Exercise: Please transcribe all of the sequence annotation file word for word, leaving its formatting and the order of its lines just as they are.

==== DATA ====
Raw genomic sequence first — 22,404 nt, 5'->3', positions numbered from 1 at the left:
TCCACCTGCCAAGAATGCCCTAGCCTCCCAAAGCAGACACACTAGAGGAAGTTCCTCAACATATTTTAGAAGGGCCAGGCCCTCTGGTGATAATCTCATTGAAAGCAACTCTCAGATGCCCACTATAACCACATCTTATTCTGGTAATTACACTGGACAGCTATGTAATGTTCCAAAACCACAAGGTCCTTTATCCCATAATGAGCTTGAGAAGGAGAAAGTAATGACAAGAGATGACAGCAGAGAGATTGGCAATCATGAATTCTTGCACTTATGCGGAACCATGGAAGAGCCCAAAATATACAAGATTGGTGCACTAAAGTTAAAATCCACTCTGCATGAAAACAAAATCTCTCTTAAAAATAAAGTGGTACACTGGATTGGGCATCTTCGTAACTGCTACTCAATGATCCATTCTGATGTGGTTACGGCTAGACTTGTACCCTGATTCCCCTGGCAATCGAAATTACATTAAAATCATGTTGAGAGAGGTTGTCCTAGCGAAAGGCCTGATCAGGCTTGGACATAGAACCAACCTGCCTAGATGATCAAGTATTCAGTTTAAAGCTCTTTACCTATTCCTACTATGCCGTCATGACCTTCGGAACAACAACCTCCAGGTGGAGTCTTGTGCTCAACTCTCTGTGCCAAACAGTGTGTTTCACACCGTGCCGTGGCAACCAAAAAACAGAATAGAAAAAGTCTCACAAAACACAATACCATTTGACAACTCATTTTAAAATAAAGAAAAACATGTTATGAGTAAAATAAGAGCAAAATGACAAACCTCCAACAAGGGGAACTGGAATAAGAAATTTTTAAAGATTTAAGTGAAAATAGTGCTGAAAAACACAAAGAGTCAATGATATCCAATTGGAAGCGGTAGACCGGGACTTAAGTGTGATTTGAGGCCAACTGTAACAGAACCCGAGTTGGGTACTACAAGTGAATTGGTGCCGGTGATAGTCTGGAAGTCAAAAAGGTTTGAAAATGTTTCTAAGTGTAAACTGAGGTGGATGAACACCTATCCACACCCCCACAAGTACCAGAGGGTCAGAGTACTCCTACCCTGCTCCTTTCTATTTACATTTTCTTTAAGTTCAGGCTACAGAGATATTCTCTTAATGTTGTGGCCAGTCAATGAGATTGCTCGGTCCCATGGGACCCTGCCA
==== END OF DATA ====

Raw genomic sequence first — 22,404 nt, 5'->3', positions numbered from 1 at the left:
TCCACCTGCCAAGAATGCCCTAGCCTCCCAAAGCAGACACACTAGAGGAAGTTCCTCAACATATTTTAGAAGGGCCAGGCCCTCTGGTGATAATCTCATTGAAAGCAACTCTCAGATGCCCACTATAACCACATCTTATTCTGGTAATTACACTGGACAGCTATGTAATGTTCCAAAACCACAAGGTCCTTTATCCCATAATGAGCTTGAGAAGGAGAAAGTAATGACAAGAGATGACAGCAGAGAGATTGGCAATCATGAATTCTTGCACTTATGCGGAACCATGGAAGAGCCCAAAATATACAAGATTGGTGCACTAAAGTTAAAATCCACTCTGCATGAAAACAAAATCTCTCTTAAAAATAAAGTGGTACACTGGATTGGGCATCTTCGTAACTGCTACTCAATGATCCATTCTGATGTGGTTACGGCTAGACTTGTACCCTGATTCCCCTGGCAATCGAAATTACATTAAAATCATGTTGAGAGAGGTTGTCCTAGCGAAAGGCCTGATCAGGCTTGGACATAGAACCAACCTGCCTAGATGATCAAGTATTCAGTTTAAAGCTCTTTACCTATTCCTACTATGCCGTCATGACCTTCGGAACAACAACCTCCAGGTGGAGTCTTGTGCTCAACTCTCTGTGCCAAACAGTGTGTTTCACACCGTGCCGTGGCAACCAAAAAACAGAATAGAAAAAGTCTCACAAAACACAATACCATTTGACAACTCATTTTAAAATAAAGAAAAACATGTTATGAGTAAAATAAGAGCAAAATGACAAACCTCCAACAAGGGGAACTGGAATAAGAAATTTTTAAAGATTTAAGTGAAAATAGTGCTGAAAAACACAAAGAGTCAATGATATCCAATTGGAAGCGGTAGACCGGGACTTAAGTGTGATTTGAGGCCAACTGTAACAGAACCCGAGTTGGGTACTACAAGTGAATTGGTGCCGGTGATAGTCTGGAAGTCAAAAAGGTTTGAAAATGTTTCTAAGTGTAAACTGAGGTGGATGAACACCTATCCACACCCCCACAAGTACCAGAGGGTCAGAGTACTCCTACCCTGCTCCTTTCTATTTACATTTTCTTTAAGTTCAGGCTACAGAGATATTCTCTTAATGTTGTGGCCAGTCAATGAGATTGCTCGGTCCCATGGGACCCTGCCA